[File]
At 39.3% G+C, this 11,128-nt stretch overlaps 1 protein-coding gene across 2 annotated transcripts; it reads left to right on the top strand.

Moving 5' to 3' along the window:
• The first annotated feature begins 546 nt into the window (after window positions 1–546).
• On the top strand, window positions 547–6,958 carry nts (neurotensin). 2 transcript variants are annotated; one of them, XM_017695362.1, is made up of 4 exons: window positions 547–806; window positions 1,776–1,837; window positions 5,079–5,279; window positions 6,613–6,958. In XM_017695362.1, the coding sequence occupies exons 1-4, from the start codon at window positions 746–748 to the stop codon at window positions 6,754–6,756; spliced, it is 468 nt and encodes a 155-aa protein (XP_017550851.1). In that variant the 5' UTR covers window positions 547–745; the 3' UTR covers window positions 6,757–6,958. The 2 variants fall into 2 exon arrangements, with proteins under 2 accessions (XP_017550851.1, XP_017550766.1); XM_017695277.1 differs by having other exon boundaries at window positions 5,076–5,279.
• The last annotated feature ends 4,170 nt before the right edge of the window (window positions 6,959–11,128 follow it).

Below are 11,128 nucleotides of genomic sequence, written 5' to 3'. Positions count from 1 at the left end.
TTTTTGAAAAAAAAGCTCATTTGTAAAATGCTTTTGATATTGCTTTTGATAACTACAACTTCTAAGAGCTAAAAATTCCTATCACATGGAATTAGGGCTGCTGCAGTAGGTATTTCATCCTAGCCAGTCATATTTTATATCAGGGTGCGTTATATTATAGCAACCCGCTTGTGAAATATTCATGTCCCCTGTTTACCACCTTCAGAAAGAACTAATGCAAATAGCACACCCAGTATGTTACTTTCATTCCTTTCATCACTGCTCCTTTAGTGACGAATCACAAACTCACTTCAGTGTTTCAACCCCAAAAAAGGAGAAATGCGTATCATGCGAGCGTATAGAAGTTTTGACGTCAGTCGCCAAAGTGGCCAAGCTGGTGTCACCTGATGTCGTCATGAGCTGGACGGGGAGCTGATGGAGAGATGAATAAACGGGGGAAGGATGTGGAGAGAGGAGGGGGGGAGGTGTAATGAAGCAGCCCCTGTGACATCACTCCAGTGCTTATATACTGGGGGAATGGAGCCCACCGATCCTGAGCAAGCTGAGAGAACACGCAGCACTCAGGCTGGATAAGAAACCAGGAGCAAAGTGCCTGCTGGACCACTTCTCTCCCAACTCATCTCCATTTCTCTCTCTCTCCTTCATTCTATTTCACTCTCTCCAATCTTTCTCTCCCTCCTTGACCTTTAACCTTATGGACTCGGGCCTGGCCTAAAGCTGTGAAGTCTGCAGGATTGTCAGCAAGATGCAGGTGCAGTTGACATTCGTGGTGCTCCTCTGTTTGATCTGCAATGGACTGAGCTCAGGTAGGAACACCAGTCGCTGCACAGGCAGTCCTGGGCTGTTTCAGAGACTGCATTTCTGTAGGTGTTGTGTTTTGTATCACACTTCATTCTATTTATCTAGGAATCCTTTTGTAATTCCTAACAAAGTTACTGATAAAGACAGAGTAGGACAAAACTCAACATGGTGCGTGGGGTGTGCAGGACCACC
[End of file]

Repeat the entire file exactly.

At 39.3% G+C, this 11,128-nt stretch overlaps 1 protein-coding gene across 2 annotated transcripts; it reads left to right on the top strand.

Moving 5' to 3' along the window:
• The first annotated feature begins 546 nt into the window (after window positions 1–546).
• On the top strand, window positions 547–6,958 carry nts (neurotensin). 2 transcript variants are annotated; one of them, XM_017695362.1, is made up of 4 exons: window positions 547–806; window positions 1,776–1,837; window positions 5,079–5,279; window positions 6,613–6,958. In XM_017695362.1, the coding sequence occupies exons 1-4, from the start codon at window positions 746–748 to the stop codon at window positions 6,754–6,756; spliced, it is 468 nt and encodes a 155-aa protein (XP_017550851.1). In that variant the 5' UTR covers window positions 547–745; the 3' UTR covers window positions 6,757–6,958. The 2 variants fall into 2 exon arrangements, with proteins under 2 accessions (XP_017550851.1, XP_017550766.1); XM_017695277.1 differs by having other exon boundaries at window positions 5,076–5,279.
• The last annotated feature ends 4,170 nt before the right edge of the window (window positions 6,959–11,128 follow it).

Below are 11,128 nucleotides of genomic sequence, written 5' to 3'. Positions count from 1 at the left end.
TTTTTGAAAAAAAAGCTCATTTGTAAAATGCTTTTGATATTGCTTTTGATAACTACAACTTCTAAGAGCTAAAAATTCCTATCACATGGAATTAGGGCTGCTGCAGTAGGTATTTCATCCTAGCCAGTCATATTTTATATCAGGGTGCGTTATATTATAGCAACCCGCTTGTGAAATATTCATGTCCCCTGTTTACCACCTTCAGAAAGAACTAATGCAAATAGCACACCCAGTATGTTACTTTCATTCCTTTCATCACTGCTCCTTTAGTGACGAATCACAAACTCACTTCAGTGTTTCAACCCCAAAAAAGGAGAAATGCGTATCATGCGAGCGTATAGAAGTTTTGACGTCAGTCGCCAAAGTGGCCAAGCTGGTGTCACCTGATGTCGTCATGAGCTGGACGGGGAGCTGATGGAGAGATGAATAAACGGGGGAAGGATGTGGAGAGAGGAGGGGGGGAGGTGTAATGAAGCAGCCCCTGTGACATCACTCCAGTGCTTATATACTGGGGGAATGGAGCCCACCGATCCTGAGCAAGCTGAGAGAACACGCAGCACTCAGGCTGGATAAGAAACCAGGAGCAAAGTGCCTGCTGGACCACTTCTCTCCCAACTCATCTCCATTTCTCTCTCTCTCCTTCATTCTATTTCACTCTCTCCAATCTTTCTCTCCCTCCTTGACCTTTAACCTTATGGACTCGGGCCTGGCCTAAAGCTGTGAAGTCTGCAGGATTGTCAGCAAGATGCAGGTGCAGTTGACATTCGTGGTGCTCCTCTGTTTGATCTGCAATGGACTGAGCTCAGGTAGGAACACCAGTCGCTGCACAGGCAGTCCTGGGCTGTTTCAGAGACTGCATTTCTGTAGGTGTTGTGTTTTGTATCACACTTCATTCTATTTATCTAGGAATCCTTTTGTAATTCCTAACAAAGTTACTGATAAAGACAGAGTAGGACAAAACTCAACATGGTGCGTGGGGTGTGCAGGACCACC